“When creating an effective brand, what happens inside your business is as critical as what you say outside. Your brand must feel as natural and familiar to your people as it does to your customers. And no matter what route you take on your branding journey, authenticity will always be the key to success.” 

“For us, this meant ensuring that everyone on the branding project (especially our external partners) deeply understood our solutions and capabilities. Countless hours were spent talking to employees and customers to understand what our brand represents today and the roadmap for where we were going next.

“The fundamental nature of work has changed, and the genie is not going back into the bottle. This movement has had a dramatic effect on our people and our culture. We believe there’s a revolution afoot, and we call it Work3. Work3 questions all our assumptions about what productivity is supposed to look like. It seems the people behind the effort realise that diversity drives creativity and thinks flexibility is a given. It expects you to bring your best and promises to reward your effort.” 

“Work3 is a belief in freedom and flexibility that’s infused in everything we do. From the name (a play on “all you do”) to the innovative treatment, this people-first human element is all over Alludo. 

What are the important cultural changes you implemented for your employees and the company that you believe others in the tech industry should emulate?

“We’ve had more than two years of pandemic living. Working from home has delivered unprecedented employee freedom. And through it all, our professional lives suddenly became much more personal. Priorities shifted, and for many of us, returning to ‘normal’ has lost its appeal.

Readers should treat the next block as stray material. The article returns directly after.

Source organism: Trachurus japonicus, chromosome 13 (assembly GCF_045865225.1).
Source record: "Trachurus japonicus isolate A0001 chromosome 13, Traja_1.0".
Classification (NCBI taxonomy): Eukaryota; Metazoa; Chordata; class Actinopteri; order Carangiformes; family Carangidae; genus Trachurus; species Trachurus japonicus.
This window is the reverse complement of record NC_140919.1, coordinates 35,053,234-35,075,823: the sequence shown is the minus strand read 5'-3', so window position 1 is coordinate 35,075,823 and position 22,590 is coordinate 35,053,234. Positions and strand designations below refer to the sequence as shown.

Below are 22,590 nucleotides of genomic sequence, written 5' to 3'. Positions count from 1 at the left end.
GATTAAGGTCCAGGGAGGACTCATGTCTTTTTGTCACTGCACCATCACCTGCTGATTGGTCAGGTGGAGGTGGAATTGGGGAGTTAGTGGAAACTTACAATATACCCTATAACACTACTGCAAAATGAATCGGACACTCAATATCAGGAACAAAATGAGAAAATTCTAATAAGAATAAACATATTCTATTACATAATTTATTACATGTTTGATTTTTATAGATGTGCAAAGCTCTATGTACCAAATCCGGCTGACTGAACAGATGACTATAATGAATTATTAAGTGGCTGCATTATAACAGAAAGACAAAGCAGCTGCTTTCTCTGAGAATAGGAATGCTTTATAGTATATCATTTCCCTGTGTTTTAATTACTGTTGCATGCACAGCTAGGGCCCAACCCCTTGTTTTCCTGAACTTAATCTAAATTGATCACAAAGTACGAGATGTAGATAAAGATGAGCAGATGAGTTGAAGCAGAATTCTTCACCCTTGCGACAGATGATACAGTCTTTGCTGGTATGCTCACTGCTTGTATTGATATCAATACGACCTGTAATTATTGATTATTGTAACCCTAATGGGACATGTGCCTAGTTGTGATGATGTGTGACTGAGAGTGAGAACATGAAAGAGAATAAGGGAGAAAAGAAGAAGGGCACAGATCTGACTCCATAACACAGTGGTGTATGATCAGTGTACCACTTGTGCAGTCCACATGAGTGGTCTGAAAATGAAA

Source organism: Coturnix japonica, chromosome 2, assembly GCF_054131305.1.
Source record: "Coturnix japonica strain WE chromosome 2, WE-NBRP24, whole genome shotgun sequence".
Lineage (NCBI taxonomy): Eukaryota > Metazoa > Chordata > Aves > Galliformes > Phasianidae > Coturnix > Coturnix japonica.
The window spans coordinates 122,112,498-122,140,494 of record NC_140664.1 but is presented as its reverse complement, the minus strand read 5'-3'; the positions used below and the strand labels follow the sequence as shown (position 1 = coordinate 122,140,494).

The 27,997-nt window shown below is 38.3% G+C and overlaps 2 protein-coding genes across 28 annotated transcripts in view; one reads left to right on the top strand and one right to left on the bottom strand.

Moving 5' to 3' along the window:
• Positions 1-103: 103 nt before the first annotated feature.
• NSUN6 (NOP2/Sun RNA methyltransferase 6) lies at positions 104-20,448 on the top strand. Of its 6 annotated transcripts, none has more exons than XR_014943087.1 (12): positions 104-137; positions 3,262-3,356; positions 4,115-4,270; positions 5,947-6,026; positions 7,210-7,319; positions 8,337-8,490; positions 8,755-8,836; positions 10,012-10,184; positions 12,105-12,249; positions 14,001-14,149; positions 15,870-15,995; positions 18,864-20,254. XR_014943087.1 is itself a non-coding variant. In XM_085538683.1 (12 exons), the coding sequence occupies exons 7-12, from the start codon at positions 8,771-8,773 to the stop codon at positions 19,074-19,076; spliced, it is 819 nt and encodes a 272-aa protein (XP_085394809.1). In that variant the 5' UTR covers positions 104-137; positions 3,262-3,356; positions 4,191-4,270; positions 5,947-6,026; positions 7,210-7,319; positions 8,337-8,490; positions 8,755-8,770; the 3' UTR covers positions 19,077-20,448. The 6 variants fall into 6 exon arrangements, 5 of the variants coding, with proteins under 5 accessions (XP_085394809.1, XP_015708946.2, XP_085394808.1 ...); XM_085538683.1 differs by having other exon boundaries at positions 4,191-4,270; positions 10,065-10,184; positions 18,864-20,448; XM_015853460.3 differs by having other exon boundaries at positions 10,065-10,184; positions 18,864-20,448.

“We asked our people what they wanted and listened closely to the reply. For starters, they told us they wanted to work from home. Moving forward, that’s where they’ll be. We will continue measuring outcomes and achievements, not people in cubicles.

“For our leaders, Work3 means empowering our people with the right tools to take advantage of anywhere, anytime productivity and the flexibility to make decisions for themselves. We believe authentic leadership isn’t a product of getting the people in a room to do what you want. It’s about giving your employees the space to work and live better.  

“Our company is a driving force in how the Work3 revolution unfolds for our employees and customers.”

Christa is a seasoned executive with over two decades of experience leading companies and spearheading financial and operational initiatives. As a fortune 150 board member, she was CEO of OpenTable, CBO of Nextdoor, and earlier in her career, she served as Senior Vice President at The Walt Disney Company.

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Yajush Gupta

Yajush Gupta

Yajush is a journalist at Dynamic Business. He previously worked with Reuters as a business correspondent and holds a postgrad degree in print journalism.